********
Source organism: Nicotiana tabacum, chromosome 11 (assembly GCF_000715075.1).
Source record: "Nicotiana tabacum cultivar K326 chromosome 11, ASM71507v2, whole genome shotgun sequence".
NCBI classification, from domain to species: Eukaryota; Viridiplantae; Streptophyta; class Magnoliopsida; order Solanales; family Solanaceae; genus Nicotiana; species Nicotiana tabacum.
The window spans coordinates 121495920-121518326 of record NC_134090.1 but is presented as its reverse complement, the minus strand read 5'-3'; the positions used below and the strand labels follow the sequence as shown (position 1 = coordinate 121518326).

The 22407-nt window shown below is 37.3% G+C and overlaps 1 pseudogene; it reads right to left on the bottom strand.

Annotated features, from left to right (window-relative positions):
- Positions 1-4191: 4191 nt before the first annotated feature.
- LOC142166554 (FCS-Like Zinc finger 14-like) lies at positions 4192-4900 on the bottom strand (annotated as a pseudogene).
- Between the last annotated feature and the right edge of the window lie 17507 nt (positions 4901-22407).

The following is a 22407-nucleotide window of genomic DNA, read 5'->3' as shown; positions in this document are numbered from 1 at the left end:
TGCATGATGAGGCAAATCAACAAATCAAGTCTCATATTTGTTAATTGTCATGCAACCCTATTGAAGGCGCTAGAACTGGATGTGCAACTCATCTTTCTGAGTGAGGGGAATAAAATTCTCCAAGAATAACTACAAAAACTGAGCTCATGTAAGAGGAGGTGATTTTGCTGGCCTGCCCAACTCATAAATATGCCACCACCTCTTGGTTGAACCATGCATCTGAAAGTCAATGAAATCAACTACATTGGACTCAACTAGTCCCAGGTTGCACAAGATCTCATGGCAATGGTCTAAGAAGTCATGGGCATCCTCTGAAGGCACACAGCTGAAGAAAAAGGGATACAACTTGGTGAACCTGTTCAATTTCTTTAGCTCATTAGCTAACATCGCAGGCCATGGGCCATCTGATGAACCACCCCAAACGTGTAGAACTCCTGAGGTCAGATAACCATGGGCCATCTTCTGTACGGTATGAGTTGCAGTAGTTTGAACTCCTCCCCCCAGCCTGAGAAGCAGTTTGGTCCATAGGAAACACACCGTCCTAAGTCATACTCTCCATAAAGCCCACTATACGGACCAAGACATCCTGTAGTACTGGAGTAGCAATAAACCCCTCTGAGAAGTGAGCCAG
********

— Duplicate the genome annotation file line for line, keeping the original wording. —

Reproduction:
Source organism: Nicotiana tabacum, chromosome 11 (assembly GCF_000715075.1).
Source record: "Nicotiana tabacum cultivar K326 chromosome 11, ASM71507v2, whole genome shotgun sequence".
NCBI classification, from domain to species: Eukaryota; Viridiplantae; Streptophyta; class Magnoliopsida; order Solanales; family Solanaceae; genus Nicotiana; species Nicotiana tabacum.
The window spans coordinates 121495920-121518326 of record NC_134090.1 but is presented as its reverse complement, the minus strand read 5'-3'; the positions used below and the strand labels follow the sequence as shown (position 1 = coordinate 121518326).

The 22407-nt window shown below is 37.3% G+C and overlaps 1 pseudogene; it reads right to left on the bottom strand.

Annotated features, from left to right (window-relative positions):
- Positions 1-4191: 4191 nt before the first annotated feature.
- LOC142166554 (FCS-Like Zinc finger 14-like) lies at positions 4192-4900 on the bottom strand (annotated as a pseudogene).
- Between the last annotated feature and the right edge of the window lie 17507 nt (positions 4901-22407).

The following is a 22407-nucleotide window of genomic DNA, read 5'->3' as shown; positions in this document are numbered from 1 at the left end:
TGCATGATGAGGCAAATCAACAAATCAAGTCTCATATTTGTTAATTGTCATGCAACCCTATTGAAGGCGCTAGAACTGGATGTGCAACTCATCTTTCTGAGTGAGGGGAATAAAATTCTCCAAGAATAACTACAAAAACTGAGCTCATGTAAGAGGAGGTGATTTTGCTGGCCTGCCCAACTCATAAATATGCCACCACCTCTTGGTTGAACCATGCATCTGAAAGTCAATGAAATCAACTACATTGGACTCAACTAGTCCCAGGTTGCACAAGATCTCATGGCAATGGTCTAAGAAGTCATGGGCATCCTCTGAAGGCACACAGCTGAAGAAAAAGGGATACAACTTGGTGAACCTGTTCAATTTCTTTAGCTCATTAGCTAACATCGCAGGCCATGGGCCATCTGATGAACCACCCCAAACGTGTAGAACTCCTGAGGTCAGATAACCATGGGCCATCTTCTGTACGGTATGAGTTGCAGTAGTTTGAACTCCTCCCCCCAGCCTGAGAAGCAGTTTGGTCCATAGGAAACACACCGTCCTAAGTCATACTCTCCATAAAGCCCACTATACGGACCAAGACATCCTGTAGTACTGGAGTAGCAATAAACCCCTCTGAGAAGTGAGCCAG